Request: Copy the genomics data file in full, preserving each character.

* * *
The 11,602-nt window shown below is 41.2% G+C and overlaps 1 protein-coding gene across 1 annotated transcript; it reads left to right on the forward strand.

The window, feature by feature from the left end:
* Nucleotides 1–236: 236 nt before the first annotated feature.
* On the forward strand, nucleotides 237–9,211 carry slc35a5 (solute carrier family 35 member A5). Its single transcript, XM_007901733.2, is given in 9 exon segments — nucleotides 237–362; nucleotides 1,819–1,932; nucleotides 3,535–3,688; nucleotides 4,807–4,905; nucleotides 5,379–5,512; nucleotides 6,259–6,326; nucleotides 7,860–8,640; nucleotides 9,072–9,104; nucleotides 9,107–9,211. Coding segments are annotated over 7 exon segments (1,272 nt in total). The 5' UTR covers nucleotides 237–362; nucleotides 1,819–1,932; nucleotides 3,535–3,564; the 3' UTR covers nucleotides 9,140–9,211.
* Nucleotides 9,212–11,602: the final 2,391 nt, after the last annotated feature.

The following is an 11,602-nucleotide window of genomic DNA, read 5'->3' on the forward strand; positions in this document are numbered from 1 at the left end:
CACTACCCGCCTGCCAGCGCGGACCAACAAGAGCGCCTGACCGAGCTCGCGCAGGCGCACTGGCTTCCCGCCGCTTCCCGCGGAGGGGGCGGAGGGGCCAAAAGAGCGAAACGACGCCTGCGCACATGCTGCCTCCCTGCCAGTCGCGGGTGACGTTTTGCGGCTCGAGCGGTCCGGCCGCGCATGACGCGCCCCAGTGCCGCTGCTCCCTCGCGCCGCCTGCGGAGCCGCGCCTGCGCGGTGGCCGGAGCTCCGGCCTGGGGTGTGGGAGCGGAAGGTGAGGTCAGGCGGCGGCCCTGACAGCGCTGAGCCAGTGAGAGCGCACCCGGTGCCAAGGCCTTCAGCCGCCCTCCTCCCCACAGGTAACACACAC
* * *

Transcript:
The 11,602-nt window shown below is 41.2% G+C and overlaps 1 protein-coding gene across 1 annotated transcript; it reads left to right on the forward strand.

The window, feature by feature from the left end:
* Nucleotides 1–236: 236 nt before the first annotated feature.
* On the forward strand, nucleotides 237–9,211 carry slc35a5 (solute carrier family 35 member A5). Its single transcript, XM_007901733.2, is given in 9 exon segments — nucleotides 237–362; nucleotides 1,819–1,932; nucleotides 3,535–3,688; nucleotides 4,807–4,905; nucleotides 5,379–5,512; nucleotides 6,259–6,326; nucleotides 7,860–8,640; nucleotides 9,072–9,104; nucleotides 9,107–9,211. Coding segments are annotated over 7 exon segments (1,272 nt in total). The 5' UTR covers nucleotides 237–362; nucleotides 1,819–1,932; nucleotides 3,535–3,564; the 3' UTR covers nucleotides 9,140–9,211.
* Nucleotides 9,212–11,602: the final 2,391 nt, after the last annotated feature.

The following is an 11,602-nucleotide window of genomic DNA, read 5'->3' on the forward strand; positions in this document are numbered from 1 at the left end:
CACTACCCGCCTGCCAGCGCGGACCAACAAGAGCGCCTGACCGAGCTCGCGCAGGCGCACTGGCTTCCCGCCGCTTCCCGCGGAGGGGGCGGAGGGGCCAAAAGAGCGAAACGACGCCTGCGCACATGCTGCCTCCCTGCCAGTCGCGGGTGACGTTTTGCGGCTCGAGCGGTCCGGCCGCGCATGACGCGCCCCAGTGCCGCTGCTCCCTCGCGCCGCCTGCGGAGCCGCGCCTGCGCGGTGGCCGGAGCTCCGGCCTGGGGTGTGGGAGCGGAAGGTGAGGTCAGGCGGCGGCCCTGACAGCGCTGAGCCAGTGAGAGCGCACCCGGTGCCAAGGCCTTCAGCCGCCCTCCTCCCCACAGGTAACACACAC